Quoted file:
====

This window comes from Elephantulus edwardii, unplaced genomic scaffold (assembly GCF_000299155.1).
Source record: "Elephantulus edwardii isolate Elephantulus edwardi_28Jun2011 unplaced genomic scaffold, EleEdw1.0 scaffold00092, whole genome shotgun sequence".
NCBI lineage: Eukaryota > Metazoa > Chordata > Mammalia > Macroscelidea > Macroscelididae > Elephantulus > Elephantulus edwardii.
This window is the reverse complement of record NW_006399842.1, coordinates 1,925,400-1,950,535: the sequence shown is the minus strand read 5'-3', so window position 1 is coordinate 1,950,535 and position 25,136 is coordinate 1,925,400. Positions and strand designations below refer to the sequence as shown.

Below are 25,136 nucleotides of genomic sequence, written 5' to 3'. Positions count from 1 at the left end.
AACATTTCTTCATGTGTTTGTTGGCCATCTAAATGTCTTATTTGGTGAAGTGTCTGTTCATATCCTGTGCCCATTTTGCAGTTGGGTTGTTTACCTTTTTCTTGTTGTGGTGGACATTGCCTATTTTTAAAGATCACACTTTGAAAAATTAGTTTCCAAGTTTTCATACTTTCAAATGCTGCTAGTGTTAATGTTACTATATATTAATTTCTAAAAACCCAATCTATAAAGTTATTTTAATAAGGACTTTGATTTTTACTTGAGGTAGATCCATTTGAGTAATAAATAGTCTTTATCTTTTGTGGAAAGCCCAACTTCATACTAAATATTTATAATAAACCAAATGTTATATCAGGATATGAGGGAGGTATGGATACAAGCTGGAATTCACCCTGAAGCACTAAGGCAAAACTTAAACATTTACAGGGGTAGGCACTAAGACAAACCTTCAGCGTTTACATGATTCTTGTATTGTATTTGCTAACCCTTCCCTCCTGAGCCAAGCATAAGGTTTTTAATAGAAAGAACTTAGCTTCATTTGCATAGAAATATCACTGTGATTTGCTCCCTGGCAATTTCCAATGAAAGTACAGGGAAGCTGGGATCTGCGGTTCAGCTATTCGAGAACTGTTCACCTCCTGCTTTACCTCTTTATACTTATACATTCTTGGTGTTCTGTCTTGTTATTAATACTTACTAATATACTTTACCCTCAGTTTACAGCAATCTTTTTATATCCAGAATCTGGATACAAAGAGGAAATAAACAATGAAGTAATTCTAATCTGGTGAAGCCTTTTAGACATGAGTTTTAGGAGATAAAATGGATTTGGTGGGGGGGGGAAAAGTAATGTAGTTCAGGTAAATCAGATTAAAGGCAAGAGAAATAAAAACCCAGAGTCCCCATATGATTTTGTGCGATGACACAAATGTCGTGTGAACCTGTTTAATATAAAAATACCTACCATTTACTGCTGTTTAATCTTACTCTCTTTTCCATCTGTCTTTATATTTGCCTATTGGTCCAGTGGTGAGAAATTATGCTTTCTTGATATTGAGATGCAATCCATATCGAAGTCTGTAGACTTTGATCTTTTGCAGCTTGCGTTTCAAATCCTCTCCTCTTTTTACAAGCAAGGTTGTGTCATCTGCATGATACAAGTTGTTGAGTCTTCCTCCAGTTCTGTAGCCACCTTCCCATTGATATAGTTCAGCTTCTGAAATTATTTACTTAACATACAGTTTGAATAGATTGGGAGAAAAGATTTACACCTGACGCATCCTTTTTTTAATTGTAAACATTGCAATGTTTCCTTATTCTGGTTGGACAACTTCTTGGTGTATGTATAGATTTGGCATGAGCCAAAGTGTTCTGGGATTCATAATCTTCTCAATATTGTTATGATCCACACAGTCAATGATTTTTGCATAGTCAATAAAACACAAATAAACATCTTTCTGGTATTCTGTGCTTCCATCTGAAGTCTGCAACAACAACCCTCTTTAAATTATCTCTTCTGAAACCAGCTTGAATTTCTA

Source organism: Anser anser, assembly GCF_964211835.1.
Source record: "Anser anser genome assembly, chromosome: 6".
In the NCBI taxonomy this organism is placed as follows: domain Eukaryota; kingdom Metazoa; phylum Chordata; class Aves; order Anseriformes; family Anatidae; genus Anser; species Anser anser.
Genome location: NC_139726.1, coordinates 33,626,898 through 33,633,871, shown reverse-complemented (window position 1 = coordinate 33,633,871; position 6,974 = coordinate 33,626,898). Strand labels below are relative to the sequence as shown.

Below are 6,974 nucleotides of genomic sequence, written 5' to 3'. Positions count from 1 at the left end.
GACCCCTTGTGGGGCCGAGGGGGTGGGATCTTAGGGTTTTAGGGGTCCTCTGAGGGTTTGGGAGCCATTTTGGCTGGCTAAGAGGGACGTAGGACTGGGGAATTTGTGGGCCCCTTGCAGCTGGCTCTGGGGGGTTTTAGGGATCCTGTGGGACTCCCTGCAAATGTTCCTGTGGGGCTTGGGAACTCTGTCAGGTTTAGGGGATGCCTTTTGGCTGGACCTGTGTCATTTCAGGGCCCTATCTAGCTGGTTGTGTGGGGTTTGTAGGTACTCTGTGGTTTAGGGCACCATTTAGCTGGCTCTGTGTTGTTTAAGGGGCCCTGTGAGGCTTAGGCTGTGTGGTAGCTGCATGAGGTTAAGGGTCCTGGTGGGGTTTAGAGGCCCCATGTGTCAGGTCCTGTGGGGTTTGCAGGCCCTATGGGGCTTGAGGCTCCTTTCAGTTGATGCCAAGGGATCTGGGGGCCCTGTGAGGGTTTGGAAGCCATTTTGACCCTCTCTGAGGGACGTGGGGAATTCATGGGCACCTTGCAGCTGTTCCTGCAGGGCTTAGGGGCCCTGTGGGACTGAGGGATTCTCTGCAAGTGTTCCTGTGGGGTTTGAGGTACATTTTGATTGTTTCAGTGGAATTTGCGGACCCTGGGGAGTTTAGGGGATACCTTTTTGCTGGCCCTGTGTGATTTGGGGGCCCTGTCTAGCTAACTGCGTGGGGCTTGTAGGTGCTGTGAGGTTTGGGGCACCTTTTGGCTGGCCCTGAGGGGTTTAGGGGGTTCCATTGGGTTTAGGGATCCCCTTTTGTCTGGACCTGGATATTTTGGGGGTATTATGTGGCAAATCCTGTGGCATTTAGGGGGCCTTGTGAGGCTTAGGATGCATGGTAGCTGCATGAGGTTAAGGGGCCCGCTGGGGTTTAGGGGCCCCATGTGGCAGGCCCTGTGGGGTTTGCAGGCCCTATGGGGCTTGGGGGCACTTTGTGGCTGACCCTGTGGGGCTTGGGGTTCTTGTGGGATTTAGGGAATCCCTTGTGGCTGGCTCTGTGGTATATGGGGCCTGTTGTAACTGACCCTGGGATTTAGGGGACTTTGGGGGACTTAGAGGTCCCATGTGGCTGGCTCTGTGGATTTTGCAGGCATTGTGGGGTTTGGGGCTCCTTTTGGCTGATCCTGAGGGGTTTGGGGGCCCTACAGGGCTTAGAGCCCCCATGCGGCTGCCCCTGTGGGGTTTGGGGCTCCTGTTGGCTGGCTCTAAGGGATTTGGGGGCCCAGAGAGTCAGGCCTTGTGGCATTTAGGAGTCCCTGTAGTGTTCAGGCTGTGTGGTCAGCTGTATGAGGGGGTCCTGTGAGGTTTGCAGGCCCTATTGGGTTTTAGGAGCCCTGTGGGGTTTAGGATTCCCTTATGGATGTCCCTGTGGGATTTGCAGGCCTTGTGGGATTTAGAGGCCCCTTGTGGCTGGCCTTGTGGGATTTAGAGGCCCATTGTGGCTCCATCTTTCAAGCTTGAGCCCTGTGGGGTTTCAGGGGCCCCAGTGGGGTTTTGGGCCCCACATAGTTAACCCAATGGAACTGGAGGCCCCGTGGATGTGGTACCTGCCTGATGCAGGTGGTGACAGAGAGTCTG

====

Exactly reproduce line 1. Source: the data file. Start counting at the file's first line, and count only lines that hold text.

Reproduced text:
This window comes from Elephantulus edwardii, unplaced genomic scaffold (assembly GCF_000299155.1).